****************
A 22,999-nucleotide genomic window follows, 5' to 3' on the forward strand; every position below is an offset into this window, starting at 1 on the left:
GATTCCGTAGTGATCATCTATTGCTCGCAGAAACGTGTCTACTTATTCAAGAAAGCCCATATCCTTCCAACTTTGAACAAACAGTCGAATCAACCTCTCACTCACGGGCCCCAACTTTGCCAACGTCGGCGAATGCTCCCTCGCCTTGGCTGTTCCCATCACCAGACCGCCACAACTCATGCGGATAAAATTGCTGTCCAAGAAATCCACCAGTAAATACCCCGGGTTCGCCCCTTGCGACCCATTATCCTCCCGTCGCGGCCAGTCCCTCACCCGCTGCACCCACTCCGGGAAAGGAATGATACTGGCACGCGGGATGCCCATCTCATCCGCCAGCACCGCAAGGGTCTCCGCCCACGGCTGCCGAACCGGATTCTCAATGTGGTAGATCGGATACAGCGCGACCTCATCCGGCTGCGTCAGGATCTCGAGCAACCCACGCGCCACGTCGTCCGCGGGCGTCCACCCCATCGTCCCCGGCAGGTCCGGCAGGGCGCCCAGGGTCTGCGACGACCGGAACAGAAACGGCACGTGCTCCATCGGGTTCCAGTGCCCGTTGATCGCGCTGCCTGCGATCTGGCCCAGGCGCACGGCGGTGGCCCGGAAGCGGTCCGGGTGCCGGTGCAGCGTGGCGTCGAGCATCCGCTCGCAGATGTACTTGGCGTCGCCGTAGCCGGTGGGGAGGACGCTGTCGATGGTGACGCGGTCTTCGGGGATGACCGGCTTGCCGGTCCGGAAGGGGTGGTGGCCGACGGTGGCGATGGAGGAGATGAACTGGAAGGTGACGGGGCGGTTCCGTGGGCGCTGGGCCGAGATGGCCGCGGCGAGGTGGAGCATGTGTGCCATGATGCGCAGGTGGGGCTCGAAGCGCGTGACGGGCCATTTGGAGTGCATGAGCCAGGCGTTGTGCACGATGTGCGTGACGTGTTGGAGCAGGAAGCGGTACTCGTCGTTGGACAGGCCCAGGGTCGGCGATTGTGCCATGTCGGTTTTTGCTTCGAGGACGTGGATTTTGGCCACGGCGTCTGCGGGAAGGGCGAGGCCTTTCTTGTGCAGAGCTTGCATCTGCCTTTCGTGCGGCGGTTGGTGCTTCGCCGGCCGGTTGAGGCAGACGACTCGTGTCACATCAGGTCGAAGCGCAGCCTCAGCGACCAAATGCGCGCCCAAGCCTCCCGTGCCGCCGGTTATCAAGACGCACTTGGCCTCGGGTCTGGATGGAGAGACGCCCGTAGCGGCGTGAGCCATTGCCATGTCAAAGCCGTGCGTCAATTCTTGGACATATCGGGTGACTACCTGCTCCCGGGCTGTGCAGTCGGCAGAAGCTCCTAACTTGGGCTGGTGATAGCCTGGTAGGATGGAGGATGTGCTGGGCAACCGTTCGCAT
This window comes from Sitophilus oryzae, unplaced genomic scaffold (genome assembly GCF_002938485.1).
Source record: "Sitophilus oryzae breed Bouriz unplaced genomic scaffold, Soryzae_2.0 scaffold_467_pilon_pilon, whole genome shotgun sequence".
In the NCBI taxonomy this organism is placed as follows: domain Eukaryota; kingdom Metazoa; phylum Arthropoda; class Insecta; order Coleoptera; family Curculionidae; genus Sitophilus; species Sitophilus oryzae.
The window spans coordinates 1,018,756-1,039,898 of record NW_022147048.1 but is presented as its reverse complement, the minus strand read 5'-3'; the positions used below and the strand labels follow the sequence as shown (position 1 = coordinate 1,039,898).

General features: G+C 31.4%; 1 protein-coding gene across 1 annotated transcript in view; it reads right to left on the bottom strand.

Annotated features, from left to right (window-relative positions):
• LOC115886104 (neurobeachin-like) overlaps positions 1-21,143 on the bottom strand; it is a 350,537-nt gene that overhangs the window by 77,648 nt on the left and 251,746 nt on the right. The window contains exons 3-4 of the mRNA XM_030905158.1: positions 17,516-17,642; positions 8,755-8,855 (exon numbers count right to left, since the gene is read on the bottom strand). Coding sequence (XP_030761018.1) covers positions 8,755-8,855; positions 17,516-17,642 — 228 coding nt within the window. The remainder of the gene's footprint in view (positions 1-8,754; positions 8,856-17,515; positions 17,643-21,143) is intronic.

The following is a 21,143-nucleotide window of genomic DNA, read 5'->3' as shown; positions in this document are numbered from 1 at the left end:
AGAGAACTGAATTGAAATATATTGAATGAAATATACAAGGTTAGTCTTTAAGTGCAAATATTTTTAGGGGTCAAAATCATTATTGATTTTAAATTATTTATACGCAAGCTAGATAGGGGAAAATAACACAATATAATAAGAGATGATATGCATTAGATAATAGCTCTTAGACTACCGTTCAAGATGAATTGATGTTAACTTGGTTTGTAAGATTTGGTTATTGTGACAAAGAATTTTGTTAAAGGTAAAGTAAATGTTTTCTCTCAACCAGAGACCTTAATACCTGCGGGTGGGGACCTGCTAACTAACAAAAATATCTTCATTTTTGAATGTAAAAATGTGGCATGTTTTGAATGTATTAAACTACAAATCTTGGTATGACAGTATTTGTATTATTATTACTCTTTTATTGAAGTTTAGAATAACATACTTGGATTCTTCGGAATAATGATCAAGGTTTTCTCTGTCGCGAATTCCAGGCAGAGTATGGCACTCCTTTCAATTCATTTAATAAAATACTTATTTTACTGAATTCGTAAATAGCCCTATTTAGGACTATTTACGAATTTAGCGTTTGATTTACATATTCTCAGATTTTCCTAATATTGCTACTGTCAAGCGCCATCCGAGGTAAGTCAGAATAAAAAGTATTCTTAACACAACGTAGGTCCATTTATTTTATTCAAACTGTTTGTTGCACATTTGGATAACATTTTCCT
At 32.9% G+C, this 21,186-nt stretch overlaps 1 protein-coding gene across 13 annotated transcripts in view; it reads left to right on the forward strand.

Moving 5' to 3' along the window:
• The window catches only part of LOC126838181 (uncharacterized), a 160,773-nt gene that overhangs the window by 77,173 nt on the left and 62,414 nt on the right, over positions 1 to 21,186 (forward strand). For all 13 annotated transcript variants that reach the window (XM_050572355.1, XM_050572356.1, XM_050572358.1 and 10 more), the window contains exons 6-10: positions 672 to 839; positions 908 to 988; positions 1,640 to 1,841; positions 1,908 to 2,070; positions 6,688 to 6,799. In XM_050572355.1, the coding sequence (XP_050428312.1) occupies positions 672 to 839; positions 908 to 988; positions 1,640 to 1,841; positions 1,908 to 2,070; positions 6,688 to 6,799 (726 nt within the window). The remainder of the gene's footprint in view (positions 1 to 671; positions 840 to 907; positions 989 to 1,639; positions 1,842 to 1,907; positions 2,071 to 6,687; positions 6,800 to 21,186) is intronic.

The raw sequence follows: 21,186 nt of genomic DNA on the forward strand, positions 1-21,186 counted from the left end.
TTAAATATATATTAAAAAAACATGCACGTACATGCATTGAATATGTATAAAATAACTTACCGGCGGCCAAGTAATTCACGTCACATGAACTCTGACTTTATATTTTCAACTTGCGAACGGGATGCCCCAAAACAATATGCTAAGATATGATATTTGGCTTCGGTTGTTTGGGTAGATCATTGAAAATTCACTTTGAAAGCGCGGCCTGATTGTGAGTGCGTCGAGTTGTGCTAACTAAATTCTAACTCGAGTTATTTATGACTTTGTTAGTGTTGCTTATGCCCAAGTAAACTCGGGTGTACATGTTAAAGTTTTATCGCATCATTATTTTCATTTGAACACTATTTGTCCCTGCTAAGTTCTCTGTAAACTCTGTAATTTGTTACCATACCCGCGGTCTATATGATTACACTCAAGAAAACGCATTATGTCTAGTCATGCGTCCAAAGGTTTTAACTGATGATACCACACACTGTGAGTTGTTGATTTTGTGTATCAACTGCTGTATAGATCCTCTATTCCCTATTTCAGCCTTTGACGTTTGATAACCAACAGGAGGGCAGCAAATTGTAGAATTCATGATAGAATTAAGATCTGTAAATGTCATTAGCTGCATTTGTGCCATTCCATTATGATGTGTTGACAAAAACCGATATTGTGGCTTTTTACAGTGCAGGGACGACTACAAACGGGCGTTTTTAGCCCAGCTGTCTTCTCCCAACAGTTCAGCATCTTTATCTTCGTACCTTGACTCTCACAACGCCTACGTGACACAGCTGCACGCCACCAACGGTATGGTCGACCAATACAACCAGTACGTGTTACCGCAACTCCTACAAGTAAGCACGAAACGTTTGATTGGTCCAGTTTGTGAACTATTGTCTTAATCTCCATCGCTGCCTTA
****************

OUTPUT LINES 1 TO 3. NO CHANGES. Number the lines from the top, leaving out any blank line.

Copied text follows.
A 22,999-nucleotide genomic window follows, 5' to 3' on the forward strand; every position below is an offset into this window, starting at 1 on the left:
GATTCCGTAGTGATCATCTATTGCTCGCAGAAACGTGTCTACTTATTCAAGAAAGCCCATATCCTTCCAACTTTGAACAAACAGTCGAATCAACCTCTCACTCACGGGCCCCAACTTTGCCAACGTCGGCGAATGCTCCCTCGCCTTGGCTGTTCCCATCACCAGACCGCCACAACTCATGCGGATAAAATTGCTGTCCAAGAAATCCACCAGTAAATACCCCGGGTTCGCCCCTTGCGACCCATTATCCTCCCGTCGCGGCCAGTCCCTCACCCGCTGCACCCACTCCGGGAAAGGAATGATACTGGCACGCGGGATGCCCATCTCATCCGCCAGCACCGCAAGGGTCTCCGCCCACGGCTGCCGAACCGGATTCTCAATGTGGTAGATCGGATACAGCGCGACCTCATCCGGCTGCGTCAGGATCTCGAGCAACCCACGCGCCACGTCGTCCGCGGGCGTCCACCCCATCGTCCCCGGCAGGTCCGGCAGGGCGCCCAGGGTCTGCGACGACCGGAACAGAAACGGCACGTGCTCCATCGGGTTCCAGTGCCCGTTGATCGCGCTGCCTGCGATCTGGCCCAGGCGCACGGCGGTGGCCCGGAAGCGGTCCGGGTGCCGGTGCAGCGTGGCGTCGAGCATCCGCTCGCAGATGTACTTGGCGTCGCCGTAGCCGGTGGGGAGGACGCTGTCGATGGTGACGCGGTCTTCGGGGATGACCGGCTTGCCGGTCCGGAAGGGGTGGTGGCCGACGGTGGCGATGGAGGAGATGAACTGGAAGGTGACGGGGCGGTTCCGTGGGCGCTGGGCCGAGATGGCCGCGGCGAGGTGGAGCATGTGTGCCATGATGCGCAGGTGGGGCTCGAAGCGCGTGACGGGCCATTTGGAGTGCATGAGCCAGGCGTTGTGCACGATGTGCGTGACGTGTTGGAGCAGGAAGCGGTACTCGTCGTTGGACAGGCCCAGGGTCGGCGATTGTGCCATGTCGGTTTTTGCTTCGAGGACGTGGATTTTGGCCACGGCGTCTGCGGGAAGGGCGAGGCCTTTCTTGTGCAGAGCTTGCATCTGCCTTTCGTGCGGCGGTTGGTGCTTCGCCGGCCGGTTGAGGCAGACGACTCGTGTCACATCAGGTCGAAGCGCAGCCTCAGCGACCAAATGCGCGCCCAAGCCTCCCGTGCCGCCGGTTATCAAGACGCACTTGGCCTCGGGTCTGGATGGAGAGACGCCCGTAGCGGCGTGAGCCATTGCCATGTCAAAGCCGTGCGTCAATTCTTGGACATATCGGGTGACTACCTGCTCCCGGGCTGTGCAGTCGGCAGAAGCTCCTAACTTGGGCTGGTGATAGCCTGGTAGGATGGAGGATGTGCTGGGCAACCGTTCGCAT
This window comes from Sitophilus oryzae, unplaced genomic scaffold (genome assembly GCF_002938485.1).